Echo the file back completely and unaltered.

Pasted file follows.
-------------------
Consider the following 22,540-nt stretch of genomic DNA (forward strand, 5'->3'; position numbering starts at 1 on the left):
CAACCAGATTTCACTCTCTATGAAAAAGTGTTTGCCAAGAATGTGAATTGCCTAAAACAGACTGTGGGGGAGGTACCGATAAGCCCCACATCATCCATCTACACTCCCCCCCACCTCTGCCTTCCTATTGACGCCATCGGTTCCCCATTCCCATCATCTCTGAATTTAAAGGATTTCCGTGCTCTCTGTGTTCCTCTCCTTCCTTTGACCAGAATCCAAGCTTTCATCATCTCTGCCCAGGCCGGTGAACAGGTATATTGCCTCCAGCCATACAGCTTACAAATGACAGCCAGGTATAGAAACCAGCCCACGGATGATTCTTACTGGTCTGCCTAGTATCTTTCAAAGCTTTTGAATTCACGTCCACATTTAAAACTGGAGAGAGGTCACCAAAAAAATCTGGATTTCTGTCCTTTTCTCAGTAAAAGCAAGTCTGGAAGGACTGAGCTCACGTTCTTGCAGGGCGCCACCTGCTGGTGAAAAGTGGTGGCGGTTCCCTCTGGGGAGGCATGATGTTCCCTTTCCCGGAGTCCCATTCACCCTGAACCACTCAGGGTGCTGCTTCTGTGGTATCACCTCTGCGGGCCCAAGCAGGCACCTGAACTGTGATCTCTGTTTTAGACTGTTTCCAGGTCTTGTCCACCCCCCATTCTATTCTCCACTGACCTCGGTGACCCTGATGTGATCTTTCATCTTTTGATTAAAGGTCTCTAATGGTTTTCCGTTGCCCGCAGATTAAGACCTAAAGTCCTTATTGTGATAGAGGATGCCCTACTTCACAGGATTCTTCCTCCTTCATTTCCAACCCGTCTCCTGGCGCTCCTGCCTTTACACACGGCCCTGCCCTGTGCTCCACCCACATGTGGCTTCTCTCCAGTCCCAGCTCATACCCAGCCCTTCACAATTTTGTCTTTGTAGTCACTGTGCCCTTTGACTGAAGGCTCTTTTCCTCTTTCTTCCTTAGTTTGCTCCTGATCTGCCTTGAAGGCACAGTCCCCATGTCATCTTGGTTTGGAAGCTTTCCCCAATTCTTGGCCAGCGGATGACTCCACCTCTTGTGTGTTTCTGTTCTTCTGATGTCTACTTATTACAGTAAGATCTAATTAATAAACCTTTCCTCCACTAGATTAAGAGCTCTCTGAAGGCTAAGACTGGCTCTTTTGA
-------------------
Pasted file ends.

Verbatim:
Consider the following 22,540-nt stretch of genomic DNA (forward strand, 5'->3'; position numbering starts at 1 on the left):
CAACCAGATTTCACTCTCTATGAAAAAGTGTTTGCCAAGAATGTGAATTGCCTAAAACAGACTGTGGGGGAGGTACCGATAAGCCCCACATCATCCATCTACACTCCCCCCCACCTCTGCCTTCCTATTGACGCCATCGGTTCCCCATTCCCATCATCTCTGAATTTAAAGGATTTCCGTGCTCTCTGTGTTCCTCTCCTTCCTTTGACCAGAATCCAAGCTTTCATCATCTCTGCCCAGGCCGGTGAACAGGTATATTGCCTCCAGCCATACAGCTTACAAATGACAGCCAGGTATAGAAACCAGCCCACGGATGATTCTTACTGGTCTGCCTAGTATCTTTCAAAGCTTTTGAATTCACGTCCACATTTAAAACTGGAGAGAGGTCACCAAAAAAATCTGGATTTCTGTCCTTTTCTCAGTAAAAGCAAGTCTGGAAGGACTGAGCTCACGTTCTTGCAGGGCGCCACCTGCTGGTGAAAAGTGGTGGCGGTTCCCTCTGGGGAGGCATGATGTTCCCTTTCCCGGAGTCCCATTCACCCTGAACCACTCAGGGTGCTGCTTCTGTGGTATCACCTCTGCGGGCCCAAGCAGGCACCTGAACTGTGATCTCTGTTTTAGACTGTTTCCAGGTCTTGTCCACCCCCCATTCTATTCTCCACTGACCTCGGTGACCCTGATGTGATCTTTCATCTTTTGATTAAAGGTCTCTAATGGTTTTCCGTTGCCCGCAGATTAAGACCTAAAGTCCTTATTGTGATAGAGGATGCCCTACTTCACAGGATTCTTCCTCCTTCATTTCCAACCCGTCTCCTGGCGCTCCTGCCTTTACACACGGCCCTGCCCTGTGCTCCACCCACATGTGGCTTCTCTCCAGTCCCAGCTCATACCCAGCCCTTCACAATTTTGTCTTTGTAGTCACTGTGCCCTTTGACTGAAGGCTCTTTTCCTCTTTCTTCCTTAGTTTGCTCCTGATCTGCCTTGAAGGCACAGTCCCCATGTCATCTTGGTTTGGAAGCTTTCCCCAATTCTTGGCCAGCGGATGACTCCACCTCTTGTGTGTTTCTGTTCTTCTGATGTCTACTTATTACAGTAAGATCTAATTAATAAACCTTTCCTCCACTAGATTAAGAGCTCTCTGAAGGCTAAGACTGGCTCTTTTGA